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Re: OpenFlow version hell

Hi all,

This is a mail I send a while ago to Nirav Dave and Andrew W. Moore in order toÂsummariseÂthe differences between the versions of the OpenFlow protocol. It might come in handy in this discussion.Â

"So far I have used only the 1.0 specification in my projects and the 1.1 specifications, although they are assumed as the current default, there is no adoption for them yet. Just toÂorganiseÂthings, I will group changes based on functionality:

1) Tables and switch state:

In the 1.1 specifications there are two main changes on the processing packet pipeline. Firstly, there is a new table type which is calledÂgroup tableÂand by using an identifier, it can group together multiple flow definitions. Additionally, the lookup process changes and instead of a parallel search in all flow tables it now looks up flows among tables in a pipeline fashion. AssumeÂnÂtables exist in the switch, then the packet will be matched against table 0Âinittially. If a match is found then the actions are appliedÂonÂthe packet, and a new lookup is performed on to the next table of the switch etc. As a result a matchingÂflowÂon table 1 may change the operation applied from the matchÂofÂthe 1st table etc. For the group table, my understanding is that they try to create a hack in the processing stack that allows 2 things: Firstly, process special packets like multicast packets in a homogenous way, without having to go through the pipeline and, secondly, reduce space to store actions by accumulatingÂthenÂin the group table.Â


IntroduceÂbitmaskÂmatches on theÂmacÂaddress of a packet.Â
Introduce a metadata field in the tuple that can store partial results during the processing of a packet. The basic idea is that the metadata field can store control defined state and allow to propagate state between the tables in the processing pipeline.ÂThis way you can create state machines between the various processing tables.Â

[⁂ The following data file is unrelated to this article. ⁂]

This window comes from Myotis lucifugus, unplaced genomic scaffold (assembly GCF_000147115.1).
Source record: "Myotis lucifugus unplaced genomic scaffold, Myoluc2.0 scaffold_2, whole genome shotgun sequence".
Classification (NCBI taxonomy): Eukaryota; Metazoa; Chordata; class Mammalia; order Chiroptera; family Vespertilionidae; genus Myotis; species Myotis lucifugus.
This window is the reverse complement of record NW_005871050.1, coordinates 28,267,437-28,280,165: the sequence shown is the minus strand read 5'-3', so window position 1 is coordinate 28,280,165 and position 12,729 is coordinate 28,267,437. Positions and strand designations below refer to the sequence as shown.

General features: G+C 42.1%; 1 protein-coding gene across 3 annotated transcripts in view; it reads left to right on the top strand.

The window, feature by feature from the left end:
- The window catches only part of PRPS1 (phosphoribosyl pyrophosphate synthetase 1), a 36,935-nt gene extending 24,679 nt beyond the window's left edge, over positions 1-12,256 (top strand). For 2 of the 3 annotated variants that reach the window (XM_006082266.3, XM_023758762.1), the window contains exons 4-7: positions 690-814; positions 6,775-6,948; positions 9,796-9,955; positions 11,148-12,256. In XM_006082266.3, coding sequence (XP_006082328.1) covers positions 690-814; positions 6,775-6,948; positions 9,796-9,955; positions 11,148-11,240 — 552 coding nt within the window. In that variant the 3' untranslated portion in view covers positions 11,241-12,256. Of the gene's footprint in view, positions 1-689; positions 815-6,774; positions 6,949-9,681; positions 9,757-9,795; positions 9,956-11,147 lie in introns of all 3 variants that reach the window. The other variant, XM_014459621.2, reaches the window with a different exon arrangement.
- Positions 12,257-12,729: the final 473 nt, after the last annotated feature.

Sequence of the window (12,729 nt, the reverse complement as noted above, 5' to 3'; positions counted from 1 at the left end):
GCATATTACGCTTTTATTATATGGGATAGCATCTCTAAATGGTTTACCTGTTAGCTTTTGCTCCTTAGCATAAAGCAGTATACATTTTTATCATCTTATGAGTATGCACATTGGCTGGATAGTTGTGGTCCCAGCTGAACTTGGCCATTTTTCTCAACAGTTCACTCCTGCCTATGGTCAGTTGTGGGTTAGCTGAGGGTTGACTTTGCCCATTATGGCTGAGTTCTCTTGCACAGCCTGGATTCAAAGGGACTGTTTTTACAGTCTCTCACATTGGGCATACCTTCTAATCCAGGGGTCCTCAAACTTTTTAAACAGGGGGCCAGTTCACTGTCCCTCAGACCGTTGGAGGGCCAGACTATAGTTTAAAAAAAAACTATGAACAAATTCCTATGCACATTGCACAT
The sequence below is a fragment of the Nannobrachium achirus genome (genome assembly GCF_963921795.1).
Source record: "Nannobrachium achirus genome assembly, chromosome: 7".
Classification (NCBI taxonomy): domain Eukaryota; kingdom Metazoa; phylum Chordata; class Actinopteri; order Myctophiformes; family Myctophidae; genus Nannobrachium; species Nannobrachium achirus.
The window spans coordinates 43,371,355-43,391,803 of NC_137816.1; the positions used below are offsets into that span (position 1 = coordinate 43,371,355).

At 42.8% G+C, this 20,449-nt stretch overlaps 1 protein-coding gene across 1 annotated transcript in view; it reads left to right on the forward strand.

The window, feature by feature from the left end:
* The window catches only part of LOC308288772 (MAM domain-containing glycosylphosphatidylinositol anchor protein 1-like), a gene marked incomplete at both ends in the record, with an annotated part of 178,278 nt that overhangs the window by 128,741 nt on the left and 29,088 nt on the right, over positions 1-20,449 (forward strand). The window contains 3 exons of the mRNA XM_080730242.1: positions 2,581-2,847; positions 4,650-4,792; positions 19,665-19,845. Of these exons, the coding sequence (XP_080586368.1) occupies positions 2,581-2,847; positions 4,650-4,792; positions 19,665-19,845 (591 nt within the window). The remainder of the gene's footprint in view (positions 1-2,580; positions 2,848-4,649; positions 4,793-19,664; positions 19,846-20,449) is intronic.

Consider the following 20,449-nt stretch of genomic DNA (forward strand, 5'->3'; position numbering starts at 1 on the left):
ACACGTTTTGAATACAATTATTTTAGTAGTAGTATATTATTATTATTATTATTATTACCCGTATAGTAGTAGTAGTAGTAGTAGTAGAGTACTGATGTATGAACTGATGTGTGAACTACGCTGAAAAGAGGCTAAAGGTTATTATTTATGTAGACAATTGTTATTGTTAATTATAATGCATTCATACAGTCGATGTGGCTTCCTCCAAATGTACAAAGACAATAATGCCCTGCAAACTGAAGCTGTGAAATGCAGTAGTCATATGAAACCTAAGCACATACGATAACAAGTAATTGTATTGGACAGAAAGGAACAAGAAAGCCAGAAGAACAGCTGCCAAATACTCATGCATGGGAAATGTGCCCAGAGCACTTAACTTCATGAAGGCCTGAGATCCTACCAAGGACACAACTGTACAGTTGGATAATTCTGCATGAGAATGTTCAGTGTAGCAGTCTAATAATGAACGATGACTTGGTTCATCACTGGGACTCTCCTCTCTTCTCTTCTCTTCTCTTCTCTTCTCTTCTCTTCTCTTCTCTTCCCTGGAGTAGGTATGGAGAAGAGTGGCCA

The matching process can now extract alsoÂmpls,Â802.3 andÂsctpÂpacket headers.Â

3) Packet processing:

As I already mentioned, the packet processing occurs now in a pipeline fashion. Additionally, during the processing of a packet, a list of actions is Âassigned to the packet. This list contains the transient list ofÂoperationÂthat will be applied at the endÂonÂthe packet. Each table can add actions in the list or invalidate previous one.Â
A number of new actions are introduced that allow to handleÂmplsÂtags,ÂecnÂhandling and copy or decrementÂttlÂfield (AlthoughÂttlÂis not exposed in the matchingÂtupple).Â

I think this summarizes the differences in the protocol. It appears that the protocol has been mildly bloated and as a result I am not aware of anyÂhwimplementation so far. "

By the way, I was wondering if I could take a lookÂinÂtheÂbluespecÂcode of the switch you presented last week in SRI. I am asking mainly because I would like to see a bit howÂbluespecÂcode looks like.Â

hopeÂmy answer helped you a bit. If you have any further question feel free to contact me.Â

On 1 May 2013 09:11, Anil Madhavapeddy <anil@xxxxxxxxxx> wrote:
Thanks for this summary, Prashanth. ÂI looked around for 1.3 implementations,
and came up with just this switch:

This does convince me that having continuing to develop the controller and
switch library would very useful, since we could use it to mix-and-match
different deployment scenarios, but also understand the performance impact
of different data structures for use within the switch itself...


On 30 Apr 2013, at 18:21, Prashanth Mundkur <pmundkur.ocaml@xxxxxxxxx> wrote:

> As mentioned on today's Mirage call, here are some pointers to
> OpenFlow versioning issues.
> https://github.com/horms/openvswitch/blob/master/OPENFLOW-1.1%2B#L38
> This document underplays the issues, especially for OpenFlow 1.1.
> There are major changes in the semantics for flow matching.
> - Wildcards vs. exact matching
> https://www.opennetworking.org/images/stories/downloads/sdn-resources/onf-specifications/openflow/openflow-spec-v1.0.0.pdf
> OF 1.0, Section 3.4:
> ÂPackets are matched against flow entries based on prioritization. An
> Âentry that specifies an exact match (i.e., it has no wildcards) is
> Âalways the highest priority. ÂAll wildcard entries have a priority
> Âassociated with them. Higher priority entries must match before
> Âlower priority ones.
> https://www.opennetworking.org/images/stories/downloads/sdn-resources/onf-specifications/openflow/openflow-spec-v1.3.1.pdf
> OF 1.3.1, Section 5.3:
> The packet is matched against the table and only the highest priority
> flow entry that matches the packet must be selected.
> (The language is a little more ambiguous in OF 1.1, but the intent is
> clarified in 1.3.1 above.
> https://www.opennetworking.org/images/stories/downloads/sdn-resources/onf-specifications/openflow/openflow-spec-v1.1.0.pdf
> Section OF 1.1, Section 4.4:
> Â The switch should apply the instruction set and update the
> Â associated counters of only the highest-priority flow entry
> Â matching the packet.
> )
> - VLAN tag matching
> Summarized here:
> https://github.com/horms/openvswitch/blob/master/DESIGN#L155
> --prashanth

Charalampos Rotsos
PhD student
The University of Cambridge
Computer Laboratory
William Gates Building
JJ Thomson Avenue

Phone: +44-(0) 1223 767032
Email: cr409@xxxxxxxxxxxx



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